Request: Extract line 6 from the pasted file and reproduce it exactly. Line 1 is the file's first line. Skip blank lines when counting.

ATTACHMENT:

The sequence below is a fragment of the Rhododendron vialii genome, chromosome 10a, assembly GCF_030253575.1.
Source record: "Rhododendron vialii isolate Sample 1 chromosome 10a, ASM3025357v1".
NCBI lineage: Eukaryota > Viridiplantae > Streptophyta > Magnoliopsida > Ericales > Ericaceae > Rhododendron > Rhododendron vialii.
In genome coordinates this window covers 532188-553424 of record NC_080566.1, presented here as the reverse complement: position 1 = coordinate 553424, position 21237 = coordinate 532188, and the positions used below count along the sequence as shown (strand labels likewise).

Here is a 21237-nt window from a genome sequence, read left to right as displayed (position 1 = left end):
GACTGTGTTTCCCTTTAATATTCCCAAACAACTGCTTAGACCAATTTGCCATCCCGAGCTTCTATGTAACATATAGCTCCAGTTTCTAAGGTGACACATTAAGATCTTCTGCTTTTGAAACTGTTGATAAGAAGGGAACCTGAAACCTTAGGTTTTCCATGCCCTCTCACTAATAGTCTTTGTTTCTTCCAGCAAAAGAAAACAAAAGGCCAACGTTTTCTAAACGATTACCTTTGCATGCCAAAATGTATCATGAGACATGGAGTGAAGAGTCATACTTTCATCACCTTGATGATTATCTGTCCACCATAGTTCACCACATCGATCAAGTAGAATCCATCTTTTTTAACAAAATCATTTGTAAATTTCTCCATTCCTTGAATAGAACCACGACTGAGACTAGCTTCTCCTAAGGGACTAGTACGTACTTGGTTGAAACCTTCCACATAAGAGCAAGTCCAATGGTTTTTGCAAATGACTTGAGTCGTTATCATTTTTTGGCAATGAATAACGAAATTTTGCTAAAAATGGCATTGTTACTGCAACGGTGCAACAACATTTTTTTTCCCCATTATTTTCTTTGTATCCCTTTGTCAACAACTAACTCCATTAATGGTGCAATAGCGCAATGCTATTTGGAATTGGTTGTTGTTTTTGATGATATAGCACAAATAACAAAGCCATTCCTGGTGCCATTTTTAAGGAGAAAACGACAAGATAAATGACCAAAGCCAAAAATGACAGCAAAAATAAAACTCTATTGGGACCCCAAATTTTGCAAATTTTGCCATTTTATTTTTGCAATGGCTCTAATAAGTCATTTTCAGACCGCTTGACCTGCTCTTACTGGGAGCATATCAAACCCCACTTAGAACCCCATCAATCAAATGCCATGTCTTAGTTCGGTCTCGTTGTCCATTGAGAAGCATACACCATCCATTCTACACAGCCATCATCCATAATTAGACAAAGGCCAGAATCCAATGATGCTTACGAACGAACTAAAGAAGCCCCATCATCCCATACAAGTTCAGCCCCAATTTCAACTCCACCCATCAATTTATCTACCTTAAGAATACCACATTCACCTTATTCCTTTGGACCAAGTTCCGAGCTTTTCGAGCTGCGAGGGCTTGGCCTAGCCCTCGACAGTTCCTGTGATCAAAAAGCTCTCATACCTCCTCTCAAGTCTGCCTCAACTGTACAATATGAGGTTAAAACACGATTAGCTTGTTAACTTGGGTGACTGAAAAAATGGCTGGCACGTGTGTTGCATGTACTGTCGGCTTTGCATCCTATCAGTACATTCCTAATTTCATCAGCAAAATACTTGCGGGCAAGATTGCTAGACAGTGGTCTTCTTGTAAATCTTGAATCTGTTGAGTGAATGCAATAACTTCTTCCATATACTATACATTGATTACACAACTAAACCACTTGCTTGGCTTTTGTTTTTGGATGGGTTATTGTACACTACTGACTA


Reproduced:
GACTGTGTTTCCCTTTAATATTCCCAAACAACTGCTTAGACCAATTTGCCATCCCGAGCTTCTATGTAACATATAGCTCCAGTTTCTAAGGTGACACATTAAGATCTTCTGCTTTTGAAACTGTTGATAAGAAGGGAACCTGAAACCTTAGGTTTTCCATGCCCTCTCACTAATAGTCTTTGTTTCTTCCAGCAAAAGAAAACAAAAGGCCAACGTTTTCTAAACGATTACCTTTGCATGCCAAAATGTATCATGAGACATGGAGTGAAGAGTCATACTTTCATCACCTTGATGATTATCTGTCCACCATAGTTCACCACATCGATCAAGTAGAATCCATCTTTTTTAACAAAATCATTTGTAAATTTCTCCATTCCTTGAATAGAACCACGACTGAGACTAGCTTCTCCTAAGGGACTAGTACGTACTTGGTTGAAACCTTCCACATAAGAGCAAGTCCAATGGTTTTTGCAAATGACTTGAGTCGTTATCATTTTTTGGCAATGAATAACGAAATTTTGCTAAAAATGGCATTGTTACTGCAACGGTGCAACAACATTTTTTTTCCCCATTATTTTCTTTGTATCCCTTTGTCAACAACTAACTCCATTAATGGTGCAATAGCGCAATGCTATTTGGAATTGGTTGTTGTTTTTGATGATATAGCACAAATAACAAAGCCATTCCTGGTGCCATTTTTAAGGAGAAAACGACAAGATAAATGACCAAAGCCAAAAATGACAGCAAAAATAAAACTCTATTGGGACCCCAAATTTTGCAAATTTTGCCATTTTATTTTTGCAATGGCTCTAATAAGTCATTTTCAGACCGCTTGACCTGCTCTTACTGGGAGCATATCAAACCCCACTTAGAACCCCATCAATCAAATGCCATGTCTTAGTTCGGTCTCGTTGTCCATTGAGAAGCATACACCATCCATTCTACACAGCCATCATCCATAATTAGACAAAGGCCAGAATCCAATGATGCTTACGAACGAACTAAAGAAGCCCCATCATCCCATACAAGTTCAGCCCCAATTTCAACTCCACCCATCAATTTATCTACCTTAAGAATACCACATTCACCTTATTCCTTTGGACCAAGTTCCGAGCTTTTCGAGCTGCGAGGGCTTGGCCTAGCCCTCGACAGTTCCTGTGATCAAAAAGCTCTCATACCTCCTCTCAAGTCTGCCTCAACTGTACAATATGAGGTTAAAACACGATTAGCTTGTTAACTTGGGTGACTGAAAAAATGGCTGGCACGTGTGTTGCATGTACTGTCGGCTTTGCATCCTATCAGTACATTCCTAATTTCATCAGCAAAATACTTGCGGGCAAGATTGCTAGACAGTGGTCTTCTTGTAAATCTTGAATCTGTTGAGTGAATGCAATAACTTCTTCCATATACTATACATTGATTACACAACTAAACCACTTGCTTGGCTTTTGTTTTTGGATGGGTTATTGTACACTACTGACTA